A Zora Neale Hurston Companion

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Greenwood Press, Jan 1, 2002 - Biography & Autobiography - 256 pages
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Anthropologist and author Zora Neale Hurston (1891-1960) is one of the most significant African American writers of the 20th century. Born in Alabama, she grew up in a small town in Florida, where she developed an interest in African American folklore. In 1925 she moved to New York and became part of the Harlem Renaissance, meeting such figures as Langston Hughes and Carl Van Vechten. She continued her anthropological research at Barnard under Franz Boas, and African American folklore became central to her fiction. She is best remembered as the author of Jonah's Gourd Vine, Their Eyes Were Watching God, and Mules and Men, her study of African American folklore of the South. This reference is a convenient and thorough guide to her life and writings. A chronology outlines the major events in her life and her most significant accomplishments, while a short biography offers a narrative assessment of her career. The heart of the book is a collection of hundreds of alphabetically arranged entries. These cover her works, characters, themes, motifs, family members, and acquaintances. Entries for the most important topics include suggestions for further reading, and the volume closes with extensive primary and secondary bibliographies.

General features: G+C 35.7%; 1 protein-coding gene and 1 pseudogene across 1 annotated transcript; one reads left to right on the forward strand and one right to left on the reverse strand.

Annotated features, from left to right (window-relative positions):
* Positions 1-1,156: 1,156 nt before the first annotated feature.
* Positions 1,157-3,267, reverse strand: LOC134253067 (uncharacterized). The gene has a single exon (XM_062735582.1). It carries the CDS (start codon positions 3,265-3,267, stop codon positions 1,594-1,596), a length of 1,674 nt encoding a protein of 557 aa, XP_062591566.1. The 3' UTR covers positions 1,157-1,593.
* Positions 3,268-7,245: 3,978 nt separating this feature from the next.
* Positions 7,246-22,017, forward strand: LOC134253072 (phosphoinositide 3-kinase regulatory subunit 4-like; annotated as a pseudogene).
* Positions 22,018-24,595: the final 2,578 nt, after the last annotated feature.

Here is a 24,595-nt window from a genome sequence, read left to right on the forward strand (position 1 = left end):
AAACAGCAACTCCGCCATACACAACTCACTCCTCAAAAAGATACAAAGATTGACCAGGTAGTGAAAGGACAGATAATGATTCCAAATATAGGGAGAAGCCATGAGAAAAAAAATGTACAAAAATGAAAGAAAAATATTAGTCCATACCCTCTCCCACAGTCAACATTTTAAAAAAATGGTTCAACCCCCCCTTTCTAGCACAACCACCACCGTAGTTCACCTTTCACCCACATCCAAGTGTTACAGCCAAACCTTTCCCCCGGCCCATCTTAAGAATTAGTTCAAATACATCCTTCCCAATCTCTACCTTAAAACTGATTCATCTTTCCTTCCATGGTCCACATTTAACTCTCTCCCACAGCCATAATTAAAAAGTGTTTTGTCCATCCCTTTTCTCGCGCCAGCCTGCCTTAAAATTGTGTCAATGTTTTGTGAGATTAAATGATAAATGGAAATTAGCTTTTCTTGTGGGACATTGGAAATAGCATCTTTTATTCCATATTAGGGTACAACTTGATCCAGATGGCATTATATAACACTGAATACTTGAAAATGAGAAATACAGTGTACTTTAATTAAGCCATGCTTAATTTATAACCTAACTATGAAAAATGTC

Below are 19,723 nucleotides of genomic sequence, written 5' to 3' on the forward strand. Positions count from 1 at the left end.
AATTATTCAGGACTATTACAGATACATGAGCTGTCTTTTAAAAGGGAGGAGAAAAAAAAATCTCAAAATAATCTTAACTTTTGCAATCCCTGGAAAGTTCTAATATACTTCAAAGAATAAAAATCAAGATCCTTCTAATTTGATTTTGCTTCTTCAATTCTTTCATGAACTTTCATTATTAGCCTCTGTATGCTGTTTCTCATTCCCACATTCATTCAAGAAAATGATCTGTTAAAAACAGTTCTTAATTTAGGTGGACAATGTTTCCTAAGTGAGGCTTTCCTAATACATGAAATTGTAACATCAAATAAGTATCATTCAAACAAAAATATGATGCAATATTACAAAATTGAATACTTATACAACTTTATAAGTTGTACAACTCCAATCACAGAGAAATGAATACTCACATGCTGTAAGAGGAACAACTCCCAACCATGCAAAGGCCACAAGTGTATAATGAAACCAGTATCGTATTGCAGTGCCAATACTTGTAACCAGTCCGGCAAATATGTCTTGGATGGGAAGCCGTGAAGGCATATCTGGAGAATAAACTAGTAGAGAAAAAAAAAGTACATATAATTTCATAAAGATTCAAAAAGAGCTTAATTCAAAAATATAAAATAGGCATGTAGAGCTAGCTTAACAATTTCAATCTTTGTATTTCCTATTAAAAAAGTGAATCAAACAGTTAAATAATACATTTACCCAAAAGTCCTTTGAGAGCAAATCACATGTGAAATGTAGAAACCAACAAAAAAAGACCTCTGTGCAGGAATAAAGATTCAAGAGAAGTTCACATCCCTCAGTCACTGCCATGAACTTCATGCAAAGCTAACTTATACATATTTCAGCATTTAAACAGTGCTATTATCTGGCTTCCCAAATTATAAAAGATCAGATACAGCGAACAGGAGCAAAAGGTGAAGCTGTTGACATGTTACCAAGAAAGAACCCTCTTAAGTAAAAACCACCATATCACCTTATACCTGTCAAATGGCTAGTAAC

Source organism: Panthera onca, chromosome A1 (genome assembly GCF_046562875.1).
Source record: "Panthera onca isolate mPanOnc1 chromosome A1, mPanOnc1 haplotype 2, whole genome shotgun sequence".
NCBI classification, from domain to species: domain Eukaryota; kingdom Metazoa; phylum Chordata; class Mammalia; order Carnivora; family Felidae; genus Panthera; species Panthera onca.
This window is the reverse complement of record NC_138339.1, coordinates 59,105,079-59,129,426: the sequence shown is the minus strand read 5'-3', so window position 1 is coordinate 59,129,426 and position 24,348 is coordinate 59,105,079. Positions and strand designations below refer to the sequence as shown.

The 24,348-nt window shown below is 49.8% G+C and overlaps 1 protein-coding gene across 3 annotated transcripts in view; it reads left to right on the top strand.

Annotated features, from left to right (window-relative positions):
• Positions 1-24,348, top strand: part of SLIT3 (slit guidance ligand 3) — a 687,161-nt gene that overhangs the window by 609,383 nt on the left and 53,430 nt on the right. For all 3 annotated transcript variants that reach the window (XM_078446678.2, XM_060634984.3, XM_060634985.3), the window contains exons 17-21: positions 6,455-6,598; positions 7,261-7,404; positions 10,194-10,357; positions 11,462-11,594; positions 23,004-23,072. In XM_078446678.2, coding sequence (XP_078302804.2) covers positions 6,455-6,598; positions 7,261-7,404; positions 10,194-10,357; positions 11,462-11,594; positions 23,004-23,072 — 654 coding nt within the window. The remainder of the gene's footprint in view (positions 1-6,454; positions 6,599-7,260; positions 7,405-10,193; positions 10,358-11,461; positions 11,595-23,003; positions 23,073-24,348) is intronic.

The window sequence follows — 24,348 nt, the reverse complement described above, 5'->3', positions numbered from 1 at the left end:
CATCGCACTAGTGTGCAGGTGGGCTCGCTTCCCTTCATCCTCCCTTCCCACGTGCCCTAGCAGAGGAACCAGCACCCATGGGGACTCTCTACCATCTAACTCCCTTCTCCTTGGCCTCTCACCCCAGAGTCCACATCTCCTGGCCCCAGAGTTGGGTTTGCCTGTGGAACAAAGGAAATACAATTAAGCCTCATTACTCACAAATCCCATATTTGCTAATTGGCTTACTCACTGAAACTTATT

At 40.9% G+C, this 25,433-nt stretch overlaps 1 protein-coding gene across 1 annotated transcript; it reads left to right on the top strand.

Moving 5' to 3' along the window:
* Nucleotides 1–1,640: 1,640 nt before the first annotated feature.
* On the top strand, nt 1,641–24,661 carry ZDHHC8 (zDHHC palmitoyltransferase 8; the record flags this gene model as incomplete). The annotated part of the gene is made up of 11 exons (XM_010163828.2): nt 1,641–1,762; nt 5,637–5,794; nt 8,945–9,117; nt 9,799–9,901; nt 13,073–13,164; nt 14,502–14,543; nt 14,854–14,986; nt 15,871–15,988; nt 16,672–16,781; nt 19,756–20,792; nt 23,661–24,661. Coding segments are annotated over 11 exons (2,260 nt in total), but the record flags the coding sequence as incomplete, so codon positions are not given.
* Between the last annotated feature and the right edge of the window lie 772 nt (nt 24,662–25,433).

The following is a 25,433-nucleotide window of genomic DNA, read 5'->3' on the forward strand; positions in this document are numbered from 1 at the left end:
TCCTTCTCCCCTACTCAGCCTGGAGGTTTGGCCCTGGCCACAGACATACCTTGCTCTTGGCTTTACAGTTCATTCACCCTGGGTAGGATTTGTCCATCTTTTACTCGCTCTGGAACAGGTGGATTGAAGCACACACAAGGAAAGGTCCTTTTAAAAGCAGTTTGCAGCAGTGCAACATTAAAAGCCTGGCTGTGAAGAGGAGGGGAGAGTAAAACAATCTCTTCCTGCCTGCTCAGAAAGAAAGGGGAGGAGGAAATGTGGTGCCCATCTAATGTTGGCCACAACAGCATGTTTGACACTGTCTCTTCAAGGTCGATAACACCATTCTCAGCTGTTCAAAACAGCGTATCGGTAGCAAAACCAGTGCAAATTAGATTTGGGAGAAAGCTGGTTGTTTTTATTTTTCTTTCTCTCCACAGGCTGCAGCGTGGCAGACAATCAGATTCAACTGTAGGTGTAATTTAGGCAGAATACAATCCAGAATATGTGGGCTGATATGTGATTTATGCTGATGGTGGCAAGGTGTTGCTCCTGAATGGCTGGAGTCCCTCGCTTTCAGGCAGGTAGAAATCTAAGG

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Contents

The Companion
1
Appendix
177
Bibliography
187
Copyright

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About the author (2002)

ROBERT W. CROFT is Associate Professor of English at Gainesville College. His previous books include Anne Tyler: A Bio-Bibliography (1995) and An Anne Tyler Companion (1998), both available from Greenwood Press.

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